Vilanculos and Tofo


We drove on toward Mozambique after having spent just over a week in Zimbabwe. We were heading to the town of Vilanculos on the coast, but as the drive was quite long we had an overnight stop before getting there. There weren’t many options on the route so we stopped at an odd hotel next to the road. We didn’t think much of the Complexo Arco-Iris at first, but as soon as we drove in we noticed how run down the place was.

Arco Iris Inchope
The hotel looked odd but okay from the outside as we drove up.

It looked like a long time ago the place was very nice and popular, with big swimming pools (which now were empty) and playgrounds all around. These days the place looked more like it was from a horror movie – which was quite fitting as we got there on Friday the 13th. There were sculptures of people doing weird things that must have been made decades ago all around and no guests to be seen. It took us a while until we managed to get the workers to open some rooms for us so we would have a bathroom to use while we camped. There wasn’t much to do as their “cinema”, animal park, and every other attraction appeared to have been abandoned years before, so we headed to bed early before moving on the next morning toward the coast.

Complexo Arco-Iris
The main attraction in the creepy complex now appeared to be these animal sculptures.


The next morning we had an early start and got to our campsite in Vilanculos after lunch. The Baobab Beach Resort was a lovely campsite, with a nice bar and directly next to the beach. The change of tides was very extreme there – during the day you had to walk over a hundred meters to even reach the water and then it was very shallow while in the afternoon the water came back in almost to the gate from the campsite. That evening we went in the ocean and played frisbee with some friends we made during the day. The guys we met were going out to a local hostel/bar that night so we decided to join them.

Baobab Beach Resort
Just outside Baobab Beach Resort, which had previously been named Baobab Beach Backpackers, this nice beach greeted us.

We walked along the beach in the dark to a hostel called Zombie Cucumber, where we had quite a few drinks. There were two local guys playing great music, in a mix of Portuguese, English and African songs – one drummed while the other strummed his guitar. After a while the guys we were with decided to jump into the pool despite lacking proper swimwear. It looked like good fun so shortly after they had jumped in there were a dozen of us in the tiny pool. After a night of great music, drinking, and swimming, we walked back to the Baobab Beach Resort.

The next morning we walked into town to run a few errands in the local market. We came close to the gigantic market made of small stalls arranged like a maze and started wondering how we would find what we needed. We hadn’t even entered the market yet when a guy approached us asking how he could help. About five minutes and enough shops, twists, and turns to make your head spin later, we stood in front of a tailor, who would fix the broken zipper on my shorts for about three dollars. Instead of just waiting around our guide asked what else we could do while the tailor did his work. Our unofficial guide – who by now was accompanied by two more guys trying to help us – took us around the market, where we tried to find some swim trunks for David as he had lost a pair in Malawi, without much luck. All of the options were obviously second hand and randomly assorted throughout stalls. We asked them if there was a barber around, and of course there was one just outside the back of the market. David got his hair cut, which took a very long time and turned out a little different than he wanted, but it was pretty cheap at just over two dollars. We picked up my repaired shorts and walked back toward the campsite.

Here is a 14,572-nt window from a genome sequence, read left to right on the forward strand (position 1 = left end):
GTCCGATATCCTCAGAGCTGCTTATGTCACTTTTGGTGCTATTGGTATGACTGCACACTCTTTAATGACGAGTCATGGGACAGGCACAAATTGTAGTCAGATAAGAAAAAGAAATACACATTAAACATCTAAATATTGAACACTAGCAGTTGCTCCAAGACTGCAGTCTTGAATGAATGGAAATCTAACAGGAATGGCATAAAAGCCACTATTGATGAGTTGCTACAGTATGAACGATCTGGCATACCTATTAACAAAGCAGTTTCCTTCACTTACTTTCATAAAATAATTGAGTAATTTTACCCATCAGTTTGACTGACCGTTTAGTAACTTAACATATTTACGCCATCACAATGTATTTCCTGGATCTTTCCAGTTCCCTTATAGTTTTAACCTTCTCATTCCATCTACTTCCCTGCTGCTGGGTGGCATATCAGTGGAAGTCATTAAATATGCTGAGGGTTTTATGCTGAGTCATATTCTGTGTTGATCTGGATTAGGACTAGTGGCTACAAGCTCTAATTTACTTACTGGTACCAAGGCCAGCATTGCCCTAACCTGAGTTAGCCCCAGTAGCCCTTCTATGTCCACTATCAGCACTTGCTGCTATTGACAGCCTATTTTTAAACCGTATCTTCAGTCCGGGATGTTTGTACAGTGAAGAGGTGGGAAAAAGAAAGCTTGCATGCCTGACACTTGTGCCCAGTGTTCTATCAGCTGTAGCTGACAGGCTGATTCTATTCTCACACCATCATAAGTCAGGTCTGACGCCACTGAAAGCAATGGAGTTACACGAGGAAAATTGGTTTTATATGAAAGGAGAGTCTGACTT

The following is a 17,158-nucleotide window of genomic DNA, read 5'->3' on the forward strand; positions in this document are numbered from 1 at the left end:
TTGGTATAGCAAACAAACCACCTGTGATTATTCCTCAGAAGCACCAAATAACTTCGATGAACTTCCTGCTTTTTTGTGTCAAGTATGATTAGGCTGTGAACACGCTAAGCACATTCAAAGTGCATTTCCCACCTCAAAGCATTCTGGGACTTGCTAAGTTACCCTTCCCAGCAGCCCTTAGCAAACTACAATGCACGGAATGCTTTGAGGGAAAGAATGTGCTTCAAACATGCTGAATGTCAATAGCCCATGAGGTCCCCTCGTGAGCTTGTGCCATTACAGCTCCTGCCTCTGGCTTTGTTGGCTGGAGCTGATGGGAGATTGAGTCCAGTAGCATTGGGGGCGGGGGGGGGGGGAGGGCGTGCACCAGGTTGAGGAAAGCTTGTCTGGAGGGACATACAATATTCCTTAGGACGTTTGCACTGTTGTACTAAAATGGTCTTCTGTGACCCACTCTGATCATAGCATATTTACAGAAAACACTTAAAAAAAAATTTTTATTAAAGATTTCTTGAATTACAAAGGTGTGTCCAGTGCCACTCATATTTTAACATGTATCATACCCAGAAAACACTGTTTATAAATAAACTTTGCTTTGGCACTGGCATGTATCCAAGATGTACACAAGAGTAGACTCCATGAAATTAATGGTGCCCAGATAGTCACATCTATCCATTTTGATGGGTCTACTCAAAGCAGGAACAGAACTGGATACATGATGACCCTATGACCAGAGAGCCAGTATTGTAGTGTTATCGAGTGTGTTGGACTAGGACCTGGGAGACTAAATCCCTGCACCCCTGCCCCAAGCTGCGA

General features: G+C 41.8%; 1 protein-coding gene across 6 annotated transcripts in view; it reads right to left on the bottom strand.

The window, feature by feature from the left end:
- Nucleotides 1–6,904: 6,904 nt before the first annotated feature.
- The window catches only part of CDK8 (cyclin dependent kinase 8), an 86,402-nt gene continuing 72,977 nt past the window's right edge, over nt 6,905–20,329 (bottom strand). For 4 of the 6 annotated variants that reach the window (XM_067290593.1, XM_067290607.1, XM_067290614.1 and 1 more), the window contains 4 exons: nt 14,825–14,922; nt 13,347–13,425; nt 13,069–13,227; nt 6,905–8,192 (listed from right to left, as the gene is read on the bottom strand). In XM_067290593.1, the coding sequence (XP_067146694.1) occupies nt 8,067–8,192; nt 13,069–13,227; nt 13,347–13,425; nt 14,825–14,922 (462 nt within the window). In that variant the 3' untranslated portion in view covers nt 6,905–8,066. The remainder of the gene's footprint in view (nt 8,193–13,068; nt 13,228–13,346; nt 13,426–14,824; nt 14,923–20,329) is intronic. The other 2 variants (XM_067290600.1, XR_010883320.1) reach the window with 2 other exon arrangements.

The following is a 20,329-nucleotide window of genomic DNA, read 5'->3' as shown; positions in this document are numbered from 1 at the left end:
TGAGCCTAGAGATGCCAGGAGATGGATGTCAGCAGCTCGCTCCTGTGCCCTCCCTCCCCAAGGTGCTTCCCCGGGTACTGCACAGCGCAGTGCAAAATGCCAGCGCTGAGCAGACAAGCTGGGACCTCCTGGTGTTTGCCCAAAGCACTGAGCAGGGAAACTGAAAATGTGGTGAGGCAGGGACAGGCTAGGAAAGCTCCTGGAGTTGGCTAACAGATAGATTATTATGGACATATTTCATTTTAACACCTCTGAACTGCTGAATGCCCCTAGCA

We decided to go kayaking in the afternoon as it was cheap to rent one from the campsite. The tide was out so David and a helpful worker had to carry the heavy kayak quite a way before we could start paddling. We underestimated the strong winds and currents so we didn’t get very far before we had to stop at a sandbank to rest. Kayaking in the ocean when the tide was starting to come in felt like we were paddling through thick mud! The incoming tide made the way back to shore a bit easier and we arrived exhausted from the short trip.

In the evening we had a great seafood dinner, which some of our friends had been cooking all afternoon. With the dinner they told us there would be a surprise and it turned out they had asked the two local musicians from the night before to come to our campsite and play for us. They played their great mix of different types of music again for over an hour and after we sat with them for quite a while to learn more about Mozambique. Those two, as all locals we had met so far in the country, were super nice and friendly.

Vilanculos Music
The two man band played their great version of The Lion Sleeps Tonight when we requested it, along with traditional African music and Portuguese.


The next morning we moved on toward our next stop, the small coastal village of Tofo. We stayed at Fatima’s Backpackers, right next to a beautiful beach. The place had a really good atmosphere and the rooms were cheap, so we decided to exchange our tent for a few nights for a bed. We wanted to go scuba diving in Tofo, as we had heard that it was amazing with the possibility of seeing giant manta rays, so we walked along the beach to the Tofo Scuba Dive School. The beach was really nice, very soft sand and it seemed endlessly long. We got to the dive shop and arranged our dives for the next two days. We would do one shallower dive the following afternoon and then a deep dive and an ocean safari with snorkeling the next day. The dives were reasonably priced at $30 per dive and $25 for the ocean safari.